A Cost-Cutting Coupe

A Cost-Cutting Coupe

A long time ago, I read an article that called a Model A a “Poor Man’s Deuce.” Even then, I knew that didn’t sound right. It seems that the further down the line we get, the less true that nickname becomes. That’s good (in a way), because this week I have Model A’s on the mind and I’d like to direct your attention to a particularly fine one that I’ve never seen before.

Today’s feature was built by John Petty of Lakewood, California, back in the late-’50s. A Chevy mechanic by trade, he brought professional level detailing to his personal project.

Right off the bat, it’s clear that there’s something a little different going on here. The four-inch chop is well executed, and I appreciate how he kept the full fenders too. It must be something about the stance…ah! It’s the wheels. Rather than running the more traditional 15-inchers, he opted for 14s on all four corners. Up front, he made his own, while the rear were robbed from a Chrysler Imperial. With the wide whites and the full wheelcovers, they definitely work.

Mr. Petty’s craftiness didn’t end there. As I pored over the ’31, I made a mental list of ways John cut cost. Here are some bullet points:

  • Started with a solid Model A coupe
  • Retained the Model A frame
  • Kept the Model A radiator shell
  • Upholstered the car himself
  • Fabricated the aforementioned front wheels
  • Built his own headers with cutouts
  • Used early Ford suspension all around (The banjo rear may be a little ambitious…)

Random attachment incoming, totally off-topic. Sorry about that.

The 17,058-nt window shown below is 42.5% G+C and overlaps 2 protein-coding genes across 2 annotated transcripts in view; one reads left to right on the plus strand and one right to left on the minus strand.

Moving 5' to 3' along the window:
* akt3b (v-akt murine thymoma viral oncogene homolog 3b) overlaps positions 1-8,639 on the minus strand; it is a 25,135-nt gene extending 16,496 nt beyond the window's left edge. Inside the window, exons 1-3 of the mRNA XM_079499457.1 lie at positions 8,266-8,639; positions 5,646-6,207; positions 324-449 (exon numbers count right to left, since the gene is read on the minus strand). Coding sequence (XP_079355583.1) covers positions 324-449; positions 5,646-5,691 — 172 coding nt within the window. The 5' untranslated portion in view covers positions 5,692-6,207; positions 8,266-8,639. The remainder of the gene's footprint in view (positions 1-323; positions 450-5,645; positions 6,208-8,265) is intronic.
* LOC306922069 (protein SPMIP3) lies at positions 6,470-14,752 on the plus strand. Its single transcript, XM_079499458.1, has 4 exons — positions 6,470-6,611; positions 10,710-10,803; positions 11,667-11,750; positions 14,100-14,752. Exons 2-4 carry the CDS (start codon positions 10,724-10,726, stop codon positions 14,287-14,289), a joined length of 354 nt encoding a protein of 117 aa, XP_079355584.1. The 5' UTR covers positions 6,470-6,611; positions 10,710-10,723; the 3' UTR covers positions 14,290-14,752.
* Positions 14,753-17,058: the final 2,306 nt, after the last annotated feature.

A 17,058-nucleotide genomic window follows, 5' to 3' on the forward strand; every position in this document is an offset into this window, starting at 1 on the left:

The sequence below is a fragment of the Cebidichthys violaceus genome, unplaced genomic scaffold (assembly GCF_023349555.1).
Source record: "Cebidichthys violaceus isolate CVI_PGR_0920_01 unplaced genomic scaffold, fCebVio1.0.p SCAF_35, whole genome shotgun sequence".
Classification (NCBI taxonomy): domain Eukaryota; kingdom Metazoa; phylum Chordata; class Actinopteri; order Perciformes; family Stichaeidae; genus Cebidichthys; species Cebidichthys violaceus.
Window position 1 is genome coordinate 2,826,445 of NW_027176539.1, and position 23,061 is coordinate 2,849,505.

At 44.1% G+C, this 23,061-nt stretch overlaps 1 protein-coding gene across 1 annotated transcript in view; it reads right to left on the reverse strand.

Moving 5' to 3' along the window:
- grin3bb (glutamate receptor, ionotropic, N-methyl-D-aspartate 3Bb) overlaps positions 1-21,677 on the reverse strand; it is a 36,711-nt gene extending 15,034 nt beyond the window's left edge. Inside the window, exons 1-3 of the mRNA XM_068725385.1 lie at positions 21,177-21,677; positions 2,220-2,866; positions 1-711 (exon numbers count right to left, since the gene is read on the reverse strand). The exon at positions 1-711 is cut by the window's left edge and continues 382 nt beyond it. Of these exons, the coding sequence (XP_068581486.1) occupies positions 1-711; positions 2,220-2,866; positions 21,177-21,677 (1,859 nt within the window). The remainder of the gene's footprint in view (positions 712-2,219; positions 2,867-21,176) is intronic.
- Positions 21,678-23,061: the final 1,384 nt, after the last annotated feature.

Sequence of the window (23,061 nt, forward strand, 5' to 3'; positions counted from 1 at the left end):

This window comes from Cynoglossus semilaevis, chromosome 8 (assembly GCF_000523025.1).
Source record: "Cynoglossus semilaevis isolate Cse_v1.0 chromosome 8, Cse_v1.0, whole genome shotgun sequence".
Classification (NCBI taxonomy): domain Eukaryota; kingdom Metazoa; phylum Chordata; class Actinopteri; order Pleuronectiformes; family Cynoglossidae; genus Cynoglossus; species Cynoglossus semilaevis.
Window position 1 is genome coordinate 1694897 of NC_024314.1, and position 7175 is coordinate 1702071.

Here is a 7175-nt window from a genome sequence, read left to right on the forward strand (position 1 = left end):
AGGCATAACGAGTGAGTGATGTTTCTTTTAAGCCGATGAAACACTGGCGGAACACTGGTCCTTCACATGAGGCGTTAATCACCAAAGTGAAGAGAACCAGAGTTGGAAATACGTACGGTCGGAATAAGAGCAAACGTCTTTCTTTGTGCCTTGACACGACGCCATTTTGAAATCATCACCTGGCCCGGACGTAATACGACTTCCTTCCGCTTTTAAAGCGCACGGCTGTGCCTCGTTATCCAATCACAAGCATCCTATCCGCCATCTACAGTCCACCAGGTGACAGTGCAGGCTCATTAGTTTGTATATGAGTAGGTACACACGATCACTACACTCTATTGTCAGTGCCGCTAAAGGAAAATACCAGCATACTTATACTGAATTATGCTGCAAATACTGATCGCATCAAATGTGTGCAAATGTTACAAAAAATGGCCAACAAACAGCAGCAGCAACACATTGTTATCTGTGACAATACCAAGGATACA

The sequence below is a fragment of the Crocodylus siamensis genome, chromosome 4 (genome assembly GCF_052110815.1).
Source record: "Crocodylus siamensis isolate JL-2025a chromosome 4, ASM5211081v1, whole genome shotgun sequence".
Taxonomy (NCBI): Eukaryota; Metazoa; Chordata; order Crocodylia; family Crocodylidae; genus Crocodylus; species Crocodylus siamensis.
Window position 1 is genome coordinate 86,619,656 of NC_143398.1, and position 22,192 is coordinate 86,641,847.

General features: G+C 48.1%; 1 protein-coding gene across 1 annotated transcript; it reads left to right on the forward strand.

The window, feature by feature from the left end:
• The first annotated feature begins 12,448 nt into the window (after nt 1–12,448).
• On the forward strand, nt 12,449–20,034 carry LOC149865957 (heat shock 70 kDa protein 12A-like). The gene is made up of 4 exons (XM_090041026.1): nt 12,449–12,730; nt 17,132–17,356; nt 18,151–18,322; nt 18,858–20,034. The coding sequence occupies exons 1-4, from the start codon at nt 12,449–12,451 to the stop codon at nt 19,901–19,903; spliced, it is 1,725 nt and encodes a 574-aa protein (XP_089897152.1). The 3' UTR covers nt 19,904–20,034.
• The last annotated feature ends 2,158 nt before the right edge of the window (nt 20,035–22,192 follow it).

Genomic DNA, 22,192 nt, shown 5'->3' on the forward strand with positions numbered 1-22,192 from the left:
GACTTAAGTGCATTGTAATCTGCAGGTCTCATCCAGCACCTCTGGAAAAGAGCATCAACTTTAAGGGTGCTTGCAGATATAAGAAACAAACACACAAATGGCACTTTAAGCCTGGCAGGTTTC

• Minimal brightwork, detail painted the underpinnings white instead
  • Opted for smallblock Chevy power*

*It’s important to note that—like any hot rodder worth his or her salt—John spared no expense on his engine. The ’59 283 sports fuelie heads, an Engle Hardface cam, ’Vette valve covers and, for the piece de résistance, a Weiand 6×2 mainfold with a sextuplet of Strombergs. Reported compression was 13 to 1.

When the coupe was completed, it was sprayed with orange lacquer. Pair that with the whitewalls, white suspension and white top insert and you have yourself an eye-catching hot rod. The car was an attention grabber on the streets of Lakewood—so much that it landed a two-page feature in the November 1960 issue of Hot Rod Magazine. His total investment? $1,000.

So what ever happened to it? The article mentioned that he wanted to drag race the car once he installed a roll bar, but I have a feeling it would have grenaded the rear. Maybe it got parked somewhere in the Los Angeles area? I feel like there was a heavily chopped ’30-’31 coupe with 14-inch wheels that resurfaced after a long slumber in the past 10 years here in California. It didn’t have fenders, but the proportions looked similar.

Regardless of where John’s coupe went, let’s take a moment to enjoy it in its 1960 livery from the pages of HRM.

Joey Ukrop

 Photos by Dave Scott, HRM, November 1960

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